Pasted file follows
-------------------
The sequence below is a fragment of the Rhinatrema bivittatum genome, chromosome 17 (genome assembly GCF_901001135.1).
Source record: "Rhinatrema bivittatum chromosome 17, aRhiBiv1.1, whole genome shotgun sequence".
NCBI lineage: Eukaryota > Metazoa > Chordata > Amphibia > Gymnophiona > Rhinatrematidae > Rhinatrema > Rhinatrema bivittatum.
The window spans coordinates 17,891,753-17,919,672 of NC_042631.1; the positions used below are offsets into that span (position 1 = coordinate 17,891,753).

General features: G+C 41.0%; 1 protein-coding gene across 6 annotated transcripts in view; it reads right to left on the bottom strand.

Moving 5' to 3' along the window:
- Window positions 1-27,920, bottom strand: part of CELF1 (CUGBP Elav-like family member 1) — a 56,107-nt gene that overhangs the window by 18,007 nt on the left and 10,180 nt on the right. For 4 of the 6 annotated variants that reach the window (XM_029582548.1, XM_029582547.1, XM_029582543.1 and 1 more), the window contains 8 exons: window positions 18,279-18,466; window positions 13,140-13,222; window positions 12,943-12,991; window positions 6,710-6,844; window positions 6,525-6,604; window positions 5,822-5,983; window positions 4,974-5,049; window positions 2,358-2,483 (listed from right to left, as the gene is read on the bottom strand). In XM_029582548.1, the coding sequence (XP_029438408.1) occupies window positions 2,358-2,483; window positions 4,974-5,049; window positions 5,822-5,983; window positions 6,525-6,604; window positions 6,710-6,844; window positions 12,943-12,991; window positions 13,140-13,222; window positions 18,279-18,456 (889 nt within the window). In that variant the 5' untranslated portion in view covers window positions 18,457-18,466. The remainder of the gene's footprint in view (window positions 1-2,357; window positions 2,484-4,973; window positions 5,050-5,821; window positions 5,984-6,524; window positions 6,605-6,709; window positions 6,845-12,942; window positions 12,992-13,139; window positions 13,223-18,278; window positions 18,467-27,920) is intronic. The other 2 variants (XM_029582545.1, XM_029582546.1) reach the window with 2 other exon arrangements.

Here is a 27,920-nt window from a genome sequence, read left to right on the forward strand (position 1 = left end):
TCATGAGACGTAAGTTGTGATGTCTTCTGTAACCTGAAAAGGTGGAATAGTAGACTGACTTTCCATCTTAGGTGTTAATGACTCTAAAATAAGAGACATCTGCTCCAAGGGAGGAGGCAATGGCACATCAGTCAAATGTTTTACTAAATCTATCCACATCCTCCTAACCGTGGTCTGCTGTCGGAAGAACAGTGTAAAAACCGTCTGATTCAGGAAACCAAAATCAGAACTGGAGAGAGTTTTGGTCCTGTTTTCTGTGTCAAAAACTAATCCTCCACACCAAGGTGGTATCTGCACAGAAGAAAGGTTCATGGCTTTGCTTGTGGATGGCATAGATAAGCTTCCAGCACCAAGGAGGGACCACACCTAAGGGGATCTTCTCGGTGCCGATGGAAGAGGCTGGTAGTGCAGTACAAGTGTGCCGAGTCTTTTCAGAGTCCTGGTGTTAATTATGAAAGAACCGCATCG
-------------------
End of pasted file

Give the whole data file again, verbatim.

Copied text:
The sequence below is a fragment of the Rhinatrema bivittatum genome, chromosome 17 (genome assembly GCF_901001135.1).
Source record: "Rhinatrema bivittatum chromosome 17, aRhiBiv1.1, whole genome shotgun sequence".
NCBI lineage: Eukaryota > Metazoa > Chordata > Amphibia > Gymnophiona > Rhinatrematidae > Rhinatrema > Rhinatrema bivittatum.
The window spans coordinates 17,891,753-17,919,672 of NC_042631.1; the positions used below are offsets into that span (position 1 = coordinate 17,891,753).

General features: G+C 41.0%; 1 protein-coding gene across 6 annotated transcripts in view; it reads right to left on the bottom strand.

Moving 5' to 3' along the window:
- Window positions 1-27,920, bottom strand: part of CELF1 (CUGBP Elav-like family member 1) — a 56,107-nt gene that overhangs the window by 18,007 nt on the left and 10,180 nt on the right. For 4 of the 6 annotated variants that reach the window (XM_029582548.1, XM_029582547.1, XM_029582543.1 and 1 more), the window contains 8 exons: window positions 18,279-18,466; window positions 13,140-13,222; window positions 12,943-12,991; window positions 6,710-6,844; window positions 6,525-6,604; window positions 5,822-5,983; window positions 4,974-5,049; window positions 2,358-2,483 (listed from right to left, as the gene is read on the bottom strand). In XM_029582548.1, the coding sequence (XP_029438408.1) occupies window positions 2,358-2,483; window positions 4,974-5,049; window positions 5,822-5,983; window positions 6,525-6,604; window positions 6,710-6,844; window positions 12,943-12,991; window positions 13,140-13,222; window positions 18,279-18,456 (889 nt within the window). In that variant the 5' untranslated portion in view covers window positions 18,457-18,466. The remainder of the gene's footprint in view (window positions 1-2,357; window positions 2,484-4,973; window positions 5,050-5,821; window positions 5,984-6,524; window positions 6,605-6,709; window positions 6,845-12,942; window positions 12,992-13,139; window positions 13,223-18,278; window positions 18,467-27,920) is intronic. The other 2 variants (XM_029582545.1, XM_029582546.1) reach the window with 2 other exon arrangements.

Here is a 27,920-nt window from a genome sequence, read left to right on the forward strand (position 1 = left end):
TCATGAGACGTAAGTTGTGATGTCTTCTGTAACCTGAAAAGGTGGAATAGTAGACTGACTTTCCATCTTAGGTGTTAATGACTCTAAAATAAGAGACATCTGCTCCAAGGGAGGAGGCAATGGCACATCAGTCAAATGTTTTACTAAATCTATCCACATCCTCCTAACCGTGGTCTGCTGTCGGAAGAACAGTGTAAAAACCGTCTGATTCAGGAAACCAAAATCAGAACTGGAGAGAGTTTTGGTCCTGTTTTCTGTGTCAAAAACTAATCCTCCACACCAAGGTGGTATCTGCACAGAAGAAAGGTTCATGGCTTTGCTTGTGGATGGCATAGATAAGCTTCCAGCACCAAGGAGGGACCACACCTAAGGGGATCTTCTCGGTGCCGATGGAAGAGGCTGGTAGTGCAGTACAAGTGTGCCGAGTCTTTTCAGAGTCCTGGTGTTAATTATGAAAGAACCGCATCG